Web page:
5 Hastings Race & Poverty L.J. 441 (2008)
The Legal Status of Hijab in the United States: A Look at the Sociopolitical Influences on the Legal Right to Wear the Muslim Headscarf

handle is hein.journals/hasrapo5 and id is 449 raw text is: 





  The Legal Status of Hijab in the United
      States: A Look at the Sociopolitical
Influences on the Legal Right to Wear the
                  Muslim Headscarf


                         ALIAH ABDO*



                         Introduction

    The hijab, the headscarf worn by many Muslim women, has
long been a topic of interest in the Western World, playing a part in
feminist, Orientalist, social, religious, and political discourse. It is
often misunderstood to be a symbol of oppression or a sign of
extremism, resulting in an idea that Muslim women need to be
liberated from hijab.1 Although such attention did not originate
with the events of September 11, 2001, in its aftermath, Islam and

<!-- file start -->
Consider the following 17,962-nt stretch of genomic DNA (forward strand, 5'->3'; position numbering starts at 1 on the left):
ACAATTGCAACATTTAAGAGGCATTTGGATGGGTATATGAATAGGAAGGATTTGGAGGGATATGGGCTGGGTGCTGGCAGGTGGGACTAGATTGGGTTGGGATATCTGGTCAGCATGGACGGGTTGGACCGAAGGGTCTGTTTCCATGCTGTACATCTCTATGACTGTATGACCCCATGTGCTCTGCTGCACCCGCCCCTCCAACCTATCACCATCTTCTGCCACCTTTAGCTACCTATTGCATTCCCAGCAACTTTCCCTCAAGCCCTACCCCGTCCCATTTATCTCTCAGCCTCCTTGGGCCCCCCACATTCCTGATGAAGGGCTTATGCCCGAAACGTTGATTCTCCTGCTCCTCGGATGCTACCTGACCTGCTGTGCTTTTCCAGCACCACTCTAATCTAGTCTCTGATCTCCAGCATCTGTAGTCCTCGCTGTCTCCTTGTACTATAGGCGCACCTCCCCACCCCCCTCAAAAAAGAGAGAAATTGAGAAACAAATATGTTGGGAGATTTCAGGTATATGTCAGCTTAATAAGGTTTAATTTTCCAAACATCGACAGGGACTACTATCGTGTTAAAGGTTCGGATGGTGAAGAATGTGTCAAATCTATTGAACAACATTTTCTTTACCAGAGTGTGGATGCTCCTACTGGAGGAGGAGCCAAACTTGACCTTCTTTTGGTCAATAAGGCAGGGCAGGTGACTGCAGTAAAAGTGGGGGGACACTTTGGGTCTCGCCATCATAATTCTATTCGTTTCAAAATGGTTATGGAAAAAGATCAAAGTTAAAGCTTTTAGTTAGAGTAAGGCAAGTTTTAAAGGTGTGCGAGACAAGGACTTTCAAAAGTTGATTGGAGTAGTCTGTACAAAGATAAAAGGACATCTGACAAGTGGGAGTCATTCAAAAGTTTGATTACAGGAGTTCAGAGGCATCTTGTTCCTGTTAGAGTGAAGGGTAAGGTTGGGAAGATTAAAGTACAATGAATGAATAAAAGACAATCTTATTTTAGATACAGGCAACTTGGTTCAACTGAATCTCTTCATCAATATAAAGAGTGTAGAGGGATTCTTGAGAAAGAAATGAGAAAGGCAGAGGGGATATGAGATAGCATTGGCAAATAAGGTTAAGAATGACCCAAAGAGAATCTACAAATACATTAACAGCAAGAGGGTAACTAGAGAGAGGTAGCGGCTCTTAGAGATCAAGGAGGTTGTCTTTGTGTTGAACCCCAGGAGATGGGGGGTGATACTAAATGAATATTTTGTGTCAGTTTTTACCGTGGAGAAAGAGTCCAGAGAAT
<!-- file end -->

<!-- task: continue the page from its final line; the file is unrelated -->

manifestations of Islam, such as hijab, have been reexamined,
scrutinized, and further critiqued. This resulted from a combination
of fear fed by the media and political agendas, law enforcement
practices, social and political influences, cultural practices and
norms, and outright religious and cultural ignorance of Islam and
Muslims. This view falsely depicts the hijab-wearing woman as an
oppressed, weakened woman, stripped of her 'equal rights', forced
to 'veil' her sexuality, and mandated as inferior by the tenets of
Islamic principle.2 Despite the fact that this view is a severely
flawed and false reflection of Islamic principles, it has made the
hijab an easy target for post-9/11 backlash and is often used to
advance political agendas and facilitate and justify discrimination.

   * J.D., University of California, Hastings College of the Law, 2008; B.A., University of
California Berkeley, 2003. I would like to thank Azzam Abdo, Pearl Abdo, Hillary
Baker, Nell Clement, Lisl Duncan, Lois Schwartz, Nazish Ekram, Mahin Ibrahim, and
Fatima Abdo for their help and support in this process.
   1. Shazia N. Nagamia, Islamic Feminism: Unveiling the Western Stigma, 11 BuFF.
WOMEN'S L.J. 37, 37 (2002).
   2. Id.


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